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Business is Boring #41: Wendy Thompson urges businesswomen to put themselves forward for recognition

Business is Boring is a weekly podcast series presented by The Spinoff in association with Callaghan Innovation. Host Simon Pound speaks with innovators and commentators focused on the future of New Zealand, with the interview available as both audio and a transcribed excerpt.

If there’s one thing that there isn’t a shortage of on social media, it’s social media experts. You can’t tweet without meeting a maven or guru telling you it’s a two way conversation and about interacting. Yet even into this sea of experts there is room for a company to arrive and thrive by offering the kind of advice and support that leads to business results, advice worth paying for. Our guest today did just this. The founder and CEO of Socialites, a company that has won awards for its content and placed on the Deloitte fast 50 as one of New Zealand’s fastest growing companies. Wendy Thompson joins the podcast to talk about the social landscape, how you handle and create super-size growth and about her new SaaS style venture Start Social that provides online courses to train companies in all they need to know, from beginners on up, that already has happy customers and big plans.

Either download (right click to save), have a listen below, subscribe through iTunes (RSS feed) or read on for a transcribed excerpt.

Advertising and marketing is a great industry for saying ‘enter awards and get yourself the recognition’. But there’s probably quite a few people out there who have fast-growing businesses and good businesses and good ideas who maybe don’t put themselves forward for the Westpac Business Awards or for the PRINZ Impact awards.

I highly, highly recommend people enter them. The Deloitte Fast 50? Easiest one in the world to enter. Pretty much all you have to put in is your financials. It’s revenue, not even profits. You just put your numbers in. Either you’re fast-growing or you’re not. And also staff numbers. Things like the Westpac Business awards, which I’m actually running off to do the final judging of this afternoon, I’ve been a judge there for three years and it’s my favourite one to judge because they in-depthly go into all the business. Not only do you analyse your business as you write about it, you then get the judges come out – who are amazing business people – and as you talk about your business and to the business owners, you kind of give them all these hints and tips and stuff. It’s quite nice. As the marketing expert with the Westpac Business Awards I’ve had quite a few businesses afterwards say ‘hey that was really helpful. I put that strategy in place and it’s given me a 10% sales lift’ or whatever. And it’s like yeah, cool. So you kinda get this extra expert help which is pretty epic.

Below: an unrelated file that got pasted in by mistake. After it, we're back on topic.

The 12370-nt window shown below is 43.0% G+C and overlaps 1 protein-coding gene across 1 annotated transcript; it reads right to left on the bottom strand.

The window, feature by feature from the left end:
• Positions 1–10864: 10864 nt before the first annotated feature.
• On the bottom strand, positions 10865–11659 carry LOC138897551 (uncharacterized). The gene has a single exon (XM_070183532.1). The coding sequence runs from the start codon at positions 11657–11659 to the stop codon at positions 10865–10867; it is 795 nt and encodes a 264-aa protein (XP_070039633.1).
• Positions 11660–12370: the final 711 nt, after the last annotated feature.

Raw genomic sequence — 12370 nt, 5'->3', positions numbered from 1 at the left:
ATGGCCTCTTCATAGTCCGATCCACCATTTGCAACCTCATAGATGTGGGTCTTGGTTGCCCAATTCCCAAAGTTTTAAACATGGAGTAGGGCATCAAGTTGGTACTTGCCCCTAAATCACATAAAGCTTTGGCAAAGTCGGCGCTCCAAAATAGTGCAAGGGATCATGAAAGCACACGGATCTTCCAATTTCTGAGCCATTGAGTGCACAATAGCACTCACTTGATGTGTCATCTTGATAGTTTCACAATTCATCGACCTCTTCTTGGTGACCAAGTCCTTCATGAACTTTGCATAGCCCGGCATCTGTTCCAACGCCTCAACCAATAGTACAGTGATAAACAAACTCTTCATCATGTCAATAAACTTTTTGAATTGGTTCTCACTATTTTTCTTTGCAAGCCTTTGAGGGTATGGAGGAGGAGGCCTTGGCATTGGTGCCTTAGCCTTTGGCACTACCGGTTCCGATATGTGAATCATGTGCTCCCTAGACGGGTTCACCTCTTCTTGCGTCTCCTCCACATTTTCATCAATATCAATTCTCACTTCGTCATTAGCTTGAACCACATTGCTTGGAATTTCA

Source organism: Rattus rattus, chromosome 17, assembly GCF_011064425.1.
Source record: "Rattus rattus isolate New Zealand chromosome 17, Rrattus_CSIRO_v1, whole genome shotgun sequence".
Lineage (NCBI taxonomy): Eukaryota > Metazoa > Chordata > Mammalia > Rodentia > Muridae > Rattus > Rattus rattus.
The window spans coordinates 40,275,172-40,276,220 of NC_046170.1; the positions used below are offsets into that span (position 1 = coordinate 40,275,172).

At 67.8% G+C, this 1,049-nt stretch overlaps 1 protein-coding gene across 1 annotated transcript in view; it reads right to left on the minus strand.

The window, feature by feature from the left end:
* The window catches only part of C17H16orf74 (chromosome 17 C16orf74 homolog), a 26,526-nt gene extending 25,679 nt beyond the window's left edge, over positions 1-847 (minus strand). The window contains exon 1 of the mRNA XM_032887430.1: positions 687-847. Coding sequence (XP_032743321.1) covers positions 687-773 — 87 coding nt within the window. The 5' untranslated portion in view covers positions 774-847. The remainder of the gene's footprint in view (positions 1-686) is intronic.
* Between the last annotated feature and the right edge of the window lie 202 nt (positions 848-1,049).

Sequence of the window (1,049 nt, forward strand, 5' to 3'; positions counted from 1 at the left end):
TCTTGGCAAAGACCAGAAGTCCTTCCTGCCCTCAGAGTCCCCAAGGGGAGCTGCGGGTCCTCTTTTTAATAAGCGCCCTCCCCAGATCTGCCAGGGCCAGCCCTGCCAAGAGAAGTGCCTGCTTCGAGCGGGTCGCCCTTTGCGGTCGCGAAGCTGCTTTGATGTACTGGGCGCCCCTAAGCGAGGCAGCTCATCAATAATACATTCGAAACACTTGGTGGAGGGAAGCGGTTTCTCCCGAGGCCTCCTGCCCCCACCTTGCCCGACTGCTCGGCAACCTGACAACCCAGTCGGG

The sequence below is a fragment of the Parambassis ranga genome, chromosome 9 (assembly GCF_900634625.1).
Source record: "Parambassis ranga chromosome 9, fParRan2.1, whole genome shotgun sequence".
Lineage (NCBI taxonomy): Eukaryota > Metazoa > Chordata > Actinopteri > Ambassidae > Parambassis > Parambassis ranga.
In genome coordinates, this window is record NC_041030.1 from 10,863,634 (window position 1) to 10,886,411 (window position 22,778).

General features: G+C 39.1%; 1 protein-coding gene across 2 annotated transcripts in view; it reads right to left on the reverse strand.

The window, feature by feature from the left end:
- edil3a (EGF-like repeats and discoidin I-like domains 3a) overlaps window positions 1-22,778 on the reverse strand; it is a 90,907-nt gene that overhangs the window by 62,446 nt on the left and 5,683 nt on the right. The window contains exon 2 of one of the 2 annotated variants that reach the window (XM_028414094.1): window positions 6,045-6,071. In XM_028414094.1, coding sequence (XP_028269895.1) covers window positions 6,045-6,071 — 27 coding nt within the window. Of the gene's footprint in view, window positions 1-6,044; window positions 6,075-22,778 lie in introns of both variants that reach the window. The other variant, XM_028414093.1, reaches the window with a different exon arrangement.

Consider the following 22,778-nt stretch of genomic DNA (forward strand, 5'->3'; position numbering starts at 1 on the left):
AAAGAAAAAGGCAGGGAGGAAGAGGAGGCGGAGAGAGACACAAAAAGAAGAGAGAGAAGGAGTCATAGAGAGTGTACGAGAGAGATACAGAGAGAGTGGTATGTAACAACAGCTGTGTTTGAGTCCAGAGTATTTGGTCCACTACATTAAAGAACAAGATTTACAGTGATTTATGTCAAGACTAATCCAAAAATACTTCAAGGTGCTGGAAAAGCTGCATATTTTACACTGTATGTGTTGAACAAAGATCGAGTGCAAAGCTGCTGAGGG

I’d also really like to take this opportunity to say to women business owners, I go to a lot of business awards and a lot of business functions and it is still, most of the time, 80% guys. And I know for a fact that 50% of New Zealand businesses are owned by women. We’ve actually got slightly higher revenues than the male-owned businesses yet we’re not at the awards and we’re not being represented. Come on, ladies, get out there! I just would like to encourage a lot more women to enter business awards.

A lot of people approach me to come on this podcast. Hardly any of whom are women. It’s about an eight to two ratio of men approaching and women are harder to come on the show as well. I wonder if it’s some kind of a cultural thing about not putting themselves forward that if only more men had a cultural thing about not putting themselves forward.

We talk about it being the imposter syndrome a little bit. I’ve just joined EO, Entrepreneur Organisation and it’s an incredible organisation. There’s about 80 of us in New Zealand, we all own significant businesses, but we don’t have many women in there. When I go along to these events I’m like oh my gosh my business is amazing but it’s so small compared to these other guys. But then I notice that the guys there don’t feel that at all. They’re just like ‘I’m here, I’m amazing’. We need more women just going ‘hey I’m doing something really cool’. Entering these awards, being on your podcast, getting some PR will only help your business. It’s never going to do anything detrimental to it. So just get out there and do it.